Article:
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Keywords:Pandemic 

Discussion Paper
Fight the Pandemic, Save the Economy: Lessons from the 1918 Flu

The COVID-19 outbreak has sparked urgent questions about the impact of pandemics, and associated countermeasures, on the real economy. Policymakers are in uncharted territory, with little guidance on what the expected economic fallout will be and how the crisis should be managed. In this blog post, we use insights from a recent research paper to discuss two sets of questions. First, what are the real economic effects of a pandemic—and are these effects temporary or persistent? Second, how does the local public health response affect the economic severity of the pandemic? In particular, do ...
Liberty Street Economics , Paper 20200327

Blog
How Fast Has COVID-19 Been Spreading?

For many countries, the number of COVID-19 cases seems to double every few days.
On the Economy

Blog
Expected U.S. Macroeconomic Performance during the Pandemic Adjustment Period

St. Louis Fed President James Bullard recommends declaring a “National Pandemic Adjustment Period” and discusses three broad goals of macroeconomic policy during this period.
On the Economy

Journal Article
Coronavirus Dampens China’s First-Quarter GDP

The novel coronavirus spread in China long before other countries, making China a potential early signal of the virus’s economic effects. Using a range of statistical models, we estimate that the coronavirus outbreak may have reduced China’s real GDP by an annualized rate of 32 percent, leading year-over-year growth to decline from 6 percent in 2019:Q4 to −3.8 percent in 2020:Q1.
Economic Bulletin , Issue April 6, 2020 , Pages 5

Journal Article
The Global Pandemic and Run on Shadow Banks

In March, the global coronavirus pandemic led to a period of financial stress in which credit conditions tightened at an unprecedented pace. Elements of this stress period can be explained as a classic run on “shadow banks”—nonbank financial institutions that fund long-term assets with short-term debt. Although timely Federal Reserve interventions restored some calm to markets, shadow banks remain vulnerable to future runs because they lack the safeguards available to regulated depository institutions.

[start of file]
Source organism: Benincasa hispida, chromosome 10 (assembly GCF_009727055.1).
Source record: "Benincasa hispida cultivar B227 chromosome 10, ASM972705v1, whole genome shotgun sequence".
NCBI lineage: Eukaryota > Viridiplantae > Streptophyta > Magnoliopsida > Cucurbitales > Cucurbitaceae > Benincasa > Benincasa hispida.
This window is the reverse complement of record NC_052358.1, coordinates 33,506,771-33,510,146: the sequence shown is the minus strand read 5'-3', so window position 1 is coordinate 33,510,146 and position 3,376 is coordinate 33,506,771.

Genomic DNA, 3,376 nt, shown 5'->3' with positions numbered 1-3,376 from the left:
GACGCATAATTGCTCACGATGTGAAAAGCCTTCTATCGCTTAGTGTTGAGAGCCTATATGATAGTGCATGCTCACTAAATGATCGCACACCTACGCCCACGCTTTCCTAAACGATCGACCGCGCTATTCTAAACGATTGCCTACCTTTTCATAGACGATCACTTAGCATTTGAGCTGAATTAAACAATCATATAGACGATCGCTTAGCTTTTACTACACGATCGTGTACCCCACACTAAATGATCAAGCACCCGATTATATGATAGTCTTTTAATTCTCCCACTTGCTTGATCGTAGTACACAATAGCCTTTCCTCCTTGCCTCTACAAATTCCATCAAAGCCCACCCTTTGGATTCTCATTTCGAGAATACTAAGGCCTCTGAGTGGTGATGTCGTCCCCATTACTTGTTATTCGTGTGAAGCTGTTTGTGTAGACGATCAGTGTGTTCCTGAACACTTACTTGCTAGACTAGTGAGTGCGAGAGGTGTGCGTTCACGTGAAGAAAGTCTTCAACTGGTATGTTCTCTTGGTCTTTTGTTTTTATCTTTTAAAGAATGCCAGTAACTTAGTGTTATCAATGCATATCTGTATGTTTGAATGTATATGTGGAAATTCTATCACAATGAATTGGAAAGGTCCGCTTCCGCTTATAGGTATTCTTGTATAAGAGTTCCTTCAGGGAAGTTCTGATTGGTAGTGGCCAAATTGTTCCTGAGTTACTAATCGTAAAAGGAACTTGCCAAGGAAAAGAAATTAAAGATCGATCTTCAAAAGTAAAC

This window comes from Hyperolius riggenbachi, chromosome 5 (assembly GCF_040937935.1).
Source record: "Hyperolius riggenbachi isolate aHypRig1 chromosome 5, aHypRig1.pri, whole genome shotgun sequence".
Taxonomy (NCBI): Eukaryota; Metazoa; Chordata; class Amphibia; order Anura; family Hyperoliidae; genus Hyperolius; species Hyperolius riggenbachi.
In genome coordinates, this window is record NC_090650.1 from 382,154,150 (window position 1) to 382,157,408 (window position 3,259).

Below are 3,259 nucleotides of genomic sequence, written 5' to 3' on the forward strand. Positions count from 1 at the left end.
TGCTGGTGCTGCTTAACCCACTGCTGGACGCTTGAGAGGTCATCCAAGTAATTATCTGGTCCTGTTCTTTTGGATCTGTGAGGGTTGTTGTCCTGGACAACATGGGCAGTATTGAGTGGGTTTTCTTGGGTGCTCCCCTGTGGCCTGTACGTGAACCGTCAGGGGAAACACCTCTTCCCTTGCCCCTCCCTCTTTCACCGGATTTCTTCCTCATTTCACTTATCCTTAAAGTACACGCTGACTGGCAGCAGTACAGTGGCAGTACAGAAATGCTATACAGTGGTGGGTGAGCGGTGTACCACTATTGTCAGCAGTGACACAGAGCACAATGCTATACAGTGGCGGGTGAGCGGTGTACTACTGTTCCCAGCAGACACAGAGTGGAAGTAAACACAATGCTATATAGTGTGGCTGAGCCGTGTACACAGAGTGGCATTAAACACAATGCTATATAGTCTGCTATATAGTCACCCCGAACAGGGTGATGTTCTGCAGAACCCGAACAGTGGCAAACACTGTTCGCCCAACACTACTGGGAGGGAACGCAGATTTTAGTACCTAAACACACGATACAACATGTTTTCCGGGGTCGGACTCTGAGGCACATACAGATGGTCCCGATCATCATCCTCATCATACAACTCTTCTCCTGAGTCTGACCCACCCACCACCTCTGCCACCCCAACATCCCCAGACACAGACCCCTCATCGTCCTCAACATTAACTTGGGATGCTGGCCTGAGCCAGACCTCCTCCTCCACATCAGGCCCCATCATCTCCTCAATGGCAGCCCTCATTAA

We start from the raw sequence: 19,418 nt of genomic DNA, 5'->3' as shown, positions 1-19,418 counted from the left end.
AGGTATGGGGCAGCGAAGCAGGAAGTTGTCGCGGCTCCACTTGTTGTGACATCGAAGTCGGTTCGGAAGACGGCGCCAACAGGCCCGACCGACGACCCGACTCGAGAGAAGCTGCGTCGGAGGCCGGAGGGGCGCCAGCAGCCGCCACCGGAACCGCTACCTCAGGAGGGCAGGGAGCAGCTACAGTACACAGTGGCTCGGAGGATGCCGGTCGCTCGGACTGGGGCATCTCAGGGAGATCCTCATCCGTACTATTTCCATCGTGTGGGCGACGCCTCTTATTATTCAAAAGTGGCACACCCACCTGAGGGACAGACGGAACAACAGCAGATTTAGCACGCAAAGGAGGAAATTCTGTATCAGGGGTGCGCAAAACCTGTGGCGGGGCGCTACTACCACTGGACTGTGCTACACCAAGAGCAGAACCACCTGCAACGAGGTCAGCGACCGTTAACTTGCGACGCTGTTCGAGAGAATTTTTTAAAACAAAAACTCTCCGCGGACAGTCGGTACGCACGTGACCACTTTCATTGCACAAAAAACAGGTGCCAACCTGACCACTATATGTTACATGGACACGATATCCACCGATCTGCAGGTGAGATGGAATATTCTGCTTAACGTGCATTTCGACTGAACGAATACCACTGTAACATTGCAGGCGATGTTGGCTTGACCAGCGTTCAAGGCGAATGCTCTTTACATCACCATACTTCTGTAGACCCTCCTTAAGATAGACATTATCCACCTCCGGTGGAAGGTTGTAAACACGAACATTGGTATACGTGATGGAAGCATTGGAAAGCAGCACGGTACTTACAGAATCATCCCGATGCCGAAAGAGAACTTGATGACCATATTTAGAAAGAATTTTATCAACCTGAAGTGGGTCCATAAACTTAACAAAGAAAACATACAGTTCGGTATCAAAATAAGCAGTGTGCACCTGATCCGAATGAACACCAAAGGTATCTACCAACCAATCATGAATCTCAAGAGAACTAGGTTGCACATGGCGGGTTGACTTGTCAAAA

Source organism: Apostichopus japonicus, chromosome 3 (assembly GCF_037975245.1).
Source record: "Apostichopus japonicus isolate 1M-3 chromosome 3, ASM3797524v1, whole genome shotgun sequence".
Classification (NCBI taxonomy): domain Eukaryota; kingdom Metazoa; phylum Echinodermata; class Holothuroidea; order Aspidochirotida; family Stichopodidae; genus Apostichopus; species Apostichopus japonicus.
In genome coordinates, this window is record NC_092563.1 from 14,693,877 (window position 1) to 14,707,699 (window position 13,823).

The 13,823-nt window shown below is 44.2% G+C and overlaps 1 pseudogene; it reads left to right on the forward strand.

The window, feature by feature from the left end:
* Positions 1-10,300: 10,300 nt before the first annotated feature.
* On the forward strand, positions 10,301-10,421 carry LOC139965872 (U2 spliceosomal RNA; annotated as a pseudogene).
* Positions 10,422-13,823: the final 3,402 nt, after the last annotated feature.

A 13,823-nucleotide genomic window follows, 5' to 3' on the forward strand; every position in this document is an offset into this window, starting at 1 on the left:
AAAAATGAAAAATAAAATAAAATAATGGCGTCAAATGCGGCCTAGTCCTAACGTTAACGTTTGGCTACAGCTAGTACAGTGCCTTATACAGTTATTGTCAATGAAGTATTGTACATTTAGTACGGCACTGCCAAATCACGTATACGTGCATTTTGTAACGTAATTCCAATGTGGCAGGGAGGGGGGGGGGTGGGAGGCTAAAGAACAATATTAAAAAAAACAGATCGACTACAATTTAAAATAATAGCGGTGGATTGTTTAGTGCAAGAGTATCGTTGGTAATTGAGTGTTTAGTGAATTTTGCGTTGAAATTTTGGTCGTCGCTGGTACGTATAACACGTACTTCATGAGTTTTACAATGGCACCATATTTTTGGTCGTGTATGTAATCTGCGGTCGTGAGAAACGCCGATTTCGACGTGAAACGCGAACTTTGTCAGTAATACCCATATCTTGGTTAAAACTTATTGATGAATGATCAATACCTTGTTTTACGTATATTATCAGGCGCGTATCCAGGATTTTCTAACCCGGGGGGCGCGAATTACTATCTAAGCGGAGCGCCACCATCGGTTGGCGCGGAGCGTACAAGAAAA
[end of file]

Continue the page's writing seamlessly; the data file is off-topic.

Economic Bulletin , Issue May 11, 2020 , Pages 5

Journal Article
COVID-19 Challenges State and Local Government Finances

As the coronavirus pandemic wreaks havoc on the U.S. economy, state and local governments will not be immune from the pain. In the near term, governments face liquidity challenges, as many tax deadlines have been postponed. In the longer term, governments will experience large revenue declines that may lead to significant budget cuts.
Economic Bulletin , Issue May 13, 2020 , Pages 4

Journal Article
Understanding the Recent Rise in Municipal Bond Yields

In late March, investors sold off municipal bonds at a rapid pace, depressing municipal bond prices and driving up their yields relative to U.S. Treasuries. We find that this initial investor run on the municipal bond market was likely due to increased liquidity demand rather than credit concerns, making the Federal Reserve’s early actions to relieve liquidity stress effective. Going forward, however, municipal bond prices will likely reflect increased credit concerns.
Economic Bulletin , Issue May 27, 2020 , Pages 4

Journal Article
COVID-19 Stuns U.S. and Tenth District Economies, but Both Show Signs of Stabilization

COVID-19 and attempts to slow its spread have led to a decline in economic activity unprecedented in both severity and speed. Although every part of the United States experienced dramatic decreases in activity, states in the Tenth Federal Reserve District, with lower COVID-19 cases as a percentage of the population, have fared slightly better. More recently, national and regional measures of business and consumer activity have improved but remain well below pre-pandemic levels.
Economic Bulletin

Working Paper
COVID-19: A View from the Labor Market

This paper examines the response of the U.S. labor market to a large and persistent job separation rate shock, motivated by the ongoing economic effects of the COVID-19 pandemic. We use nonlinear methods to analytically and numerically characterize the responses of vacancy creation and unemployment. Vacancies decline in response to the shock when firms expect persistent job destruction and the number of unemployed searching for work is low. Quantitatively, under our baseline forecast the unemployment rate peaks at 19.7%, 2 months after the shock, and takes 1 year to return to 5%. Relative to ...
Working Papers , Paper 2010

Briefing
How the COVID-19 Pandemic May Reshape the Digital Payments Landscape

Despite an increase in payments made via online or mobile channels in recent years, many consumers have not yet adopted digital payments. The COVID-19 pandemic may be shifting more consumers toward digital payments, along with industry and legislative initiatives designed to facilitate broader access.
Payments System Research Briefing

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